Fixed Price Outsourcing Model: How It Works?
The fixed price model is all about stability and security. If you have a tight budget and don’t feel like experimenting too much, the fixed price contract is the best solution, because it removes risk and gives you some control over what to expect from developers. This model enables buyers to calculate expenses, set deadlines and requirements in a single contract. If you have strict deadlines and cost estimates, you’ll avoid additional expenses during development and after the launch of your product. A detailed and well-structured milestone system will make a project easier to manage for both sides. This is a perfect solution for small or medium-sized companies that seek fast results with their short-term projects lasting no more than a few months. We will just add that this model doesn’t mean you can’t modify your projects while in production. If you have such a need, just create an additional agreement and re-estimate the final price in order to get your desired results.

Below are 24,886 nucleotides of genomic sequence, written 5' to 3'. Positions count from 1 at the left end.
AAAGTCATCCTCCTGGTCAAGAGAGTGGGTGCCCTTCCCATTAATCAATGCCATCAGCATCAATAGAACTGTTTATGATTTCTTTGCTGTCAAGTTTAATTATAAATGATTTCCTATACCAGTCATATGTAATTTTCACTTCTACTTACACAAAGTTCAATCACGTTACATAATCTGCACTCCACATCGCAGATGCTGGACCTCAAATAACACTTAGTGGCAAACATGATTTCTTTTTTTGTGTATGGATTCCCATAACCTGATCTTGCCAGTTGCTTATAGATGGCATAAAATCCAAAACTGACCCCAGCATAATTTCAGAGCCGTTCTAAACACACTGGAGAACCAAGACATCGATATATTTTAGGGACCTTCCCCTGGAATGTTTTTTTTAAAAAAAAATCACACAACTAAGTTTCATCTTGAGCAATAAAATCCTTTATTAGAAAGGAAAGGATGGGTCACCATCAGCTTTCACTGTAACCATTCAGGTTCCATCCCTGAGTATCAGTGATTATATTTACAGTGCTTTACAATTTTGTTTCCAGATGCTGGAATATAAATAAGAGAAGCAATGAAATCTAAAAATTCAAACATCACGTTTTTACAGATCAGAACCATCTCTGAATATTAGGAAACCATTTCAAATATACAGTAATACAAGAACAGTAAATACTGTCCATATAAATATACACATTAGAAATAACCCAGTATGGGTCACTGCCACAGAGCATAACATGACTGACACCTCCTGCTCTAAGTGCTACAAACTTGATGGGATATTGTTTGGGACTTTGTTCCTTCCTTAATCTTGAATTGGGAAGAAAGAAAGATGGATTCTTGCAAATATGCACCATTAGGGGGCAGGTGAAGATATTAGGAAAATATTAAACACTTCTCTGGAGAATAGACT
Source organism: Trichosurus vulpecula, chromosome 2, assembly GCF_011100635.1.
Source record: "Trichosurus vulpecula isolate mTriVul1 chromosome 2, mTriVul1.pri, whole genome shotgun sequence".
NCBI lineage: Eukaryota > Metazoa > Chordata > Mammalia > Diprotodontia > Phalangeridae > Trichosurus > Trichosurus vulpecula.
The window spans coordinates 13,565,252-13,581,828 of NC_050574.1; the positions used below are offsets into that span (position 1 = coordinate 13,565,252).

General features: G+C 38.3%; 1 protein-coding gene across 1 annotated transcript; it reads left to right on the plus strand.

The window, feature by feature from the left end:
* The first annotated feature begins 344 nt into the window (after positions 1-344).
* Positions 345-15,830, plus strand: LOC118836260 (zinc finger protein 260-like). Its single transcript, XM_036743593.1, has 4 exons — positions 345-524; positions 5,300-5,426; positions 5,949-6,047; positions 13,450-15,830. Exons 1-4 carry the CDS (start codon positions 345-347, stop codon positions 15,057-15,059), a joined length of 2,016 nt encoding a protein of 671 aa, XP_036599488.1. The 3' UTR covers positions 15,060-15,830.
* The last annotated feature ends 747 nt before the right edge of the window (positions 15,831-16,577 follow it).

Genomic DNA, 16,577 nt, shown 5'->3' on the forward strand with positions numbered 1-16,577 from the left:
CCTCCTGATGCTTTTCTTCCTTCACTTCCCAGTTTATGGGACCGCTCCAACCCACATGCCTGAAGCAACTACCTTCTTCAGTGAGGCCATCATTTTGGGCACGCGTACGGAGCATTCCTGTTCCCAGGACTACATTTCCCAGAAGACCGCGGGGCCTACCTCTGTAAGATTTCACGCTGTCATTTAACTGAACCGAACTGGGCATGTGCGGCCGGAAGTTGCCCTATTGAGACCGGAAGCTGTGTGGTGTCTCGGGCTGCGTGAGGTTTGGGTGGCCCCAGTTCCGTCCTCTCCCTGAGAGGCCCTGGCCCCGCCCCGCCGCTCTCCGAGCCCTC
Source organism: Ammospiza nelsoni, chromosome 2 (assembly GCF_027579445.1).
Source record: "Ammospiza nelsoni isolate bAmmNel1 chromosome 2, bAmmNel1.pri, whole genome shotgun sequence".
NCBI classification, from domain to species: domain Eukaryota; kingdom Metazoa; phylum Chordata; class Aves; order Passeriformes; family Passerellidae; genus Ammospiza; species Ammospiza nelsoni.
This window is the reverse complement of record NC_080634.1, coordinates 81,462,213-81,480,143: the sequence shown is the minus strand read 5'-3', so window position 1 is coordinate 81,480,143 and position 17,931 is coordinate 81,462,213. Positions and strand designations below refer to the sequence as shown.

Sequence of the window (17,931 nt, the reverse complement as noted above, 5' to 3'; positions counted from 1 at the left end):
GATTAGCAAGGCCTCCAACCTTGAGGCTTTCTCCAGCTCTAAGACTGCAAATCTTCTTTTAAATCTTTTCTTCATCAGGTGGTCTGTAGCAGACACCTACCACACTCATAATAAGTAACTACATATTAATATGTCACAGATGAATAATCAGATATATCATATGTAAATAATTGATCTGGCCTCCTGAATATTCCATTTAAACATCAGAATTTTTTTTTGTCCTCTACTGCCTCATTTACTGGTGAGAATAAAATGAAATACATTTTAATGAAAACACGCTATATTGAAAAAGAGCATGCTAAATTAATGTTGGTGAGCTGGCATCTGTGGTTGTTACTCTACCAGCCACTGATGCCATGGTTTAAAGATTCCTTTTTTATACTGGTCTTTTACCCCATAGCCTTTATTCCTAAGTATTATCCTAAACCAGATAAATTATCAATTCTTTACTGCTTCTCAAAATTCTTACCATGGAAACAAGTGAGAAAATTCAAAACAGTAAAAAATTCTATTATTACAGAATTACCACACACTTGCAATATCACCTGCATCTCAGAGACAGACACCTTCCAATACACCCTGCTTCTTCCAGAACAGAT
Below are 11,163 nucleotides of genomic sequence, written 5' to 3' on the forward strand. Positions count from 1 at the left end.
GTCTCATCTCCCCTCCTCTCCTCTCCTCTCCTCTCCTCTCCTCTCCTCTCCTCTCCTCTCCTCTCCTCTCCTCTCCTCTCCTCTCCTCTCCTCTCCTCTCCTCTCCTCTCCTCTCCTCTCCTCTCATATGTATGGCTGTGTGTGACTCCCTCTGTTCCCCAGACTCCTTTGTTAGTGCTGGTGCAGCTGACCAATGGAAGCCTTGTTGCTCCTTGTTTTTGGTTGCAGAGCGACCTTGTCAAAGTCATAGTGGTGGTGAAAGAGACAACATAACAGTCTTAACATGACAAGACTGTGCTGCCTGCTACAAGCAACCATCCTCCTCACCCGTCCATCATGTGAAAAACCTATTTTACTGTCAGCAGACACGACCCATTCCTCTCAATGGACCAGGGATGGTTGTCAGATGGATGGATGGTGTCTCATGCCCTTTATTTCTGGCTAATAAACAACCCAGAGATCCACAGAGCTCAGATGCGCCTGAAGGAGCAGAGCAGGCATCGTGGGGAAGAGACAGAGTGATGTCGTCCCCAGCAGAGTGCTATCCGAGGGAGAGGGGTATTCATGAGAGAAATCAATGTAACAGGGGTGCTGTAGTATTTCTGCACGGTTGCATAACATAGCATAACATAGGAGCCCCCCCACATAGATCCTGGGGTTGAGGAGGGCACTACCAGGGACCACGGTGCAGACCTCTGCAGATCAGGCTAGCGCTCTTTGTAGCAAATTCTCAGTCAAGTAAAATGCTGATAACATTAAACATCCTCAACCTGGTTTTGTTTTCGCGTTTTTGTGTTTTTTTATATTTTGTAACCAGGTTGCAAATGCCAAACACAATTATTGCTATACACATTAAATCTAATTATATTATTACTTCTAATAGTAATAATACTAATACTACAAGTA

Fixed price is a great strategy for those who want results but don’t care about how they are achieved. This model assumes no active client involvement in development, so everything is pretty much controlled by the hired developers, o more likely their bosses. So, the bottom line is that the fixed price model works pretty well in certain circumstances. If you don’t plan on changing anything during development, have a detailed plan and trust the hired company, then the fixed price model can do wonders for your short-term project. To achieve the best results customers should consider some additional incentives and penalties for a contractor depending on their performance. Within this model a service buyer will provide a vendor with bonuses for achieving important metrics or critical milestones. Consider negotiating this before signing a contract.
- A fixed budget and deadlines simplify project management for customers.
- Customers pay only for delivered results.
- Customers don’t need to worry about hiring new staff for short-term projects.
- Most of the risks are taken by contractors – the client is not obligated to pay more to cover unexpected costs.
- Lack of flexibility and potential tensions with contractors.
- Sometimes contractors miscalculate the costs and time. It’s not the customer’s problem but a contractor could quit the project in a midway. Estimates should always be reasonable.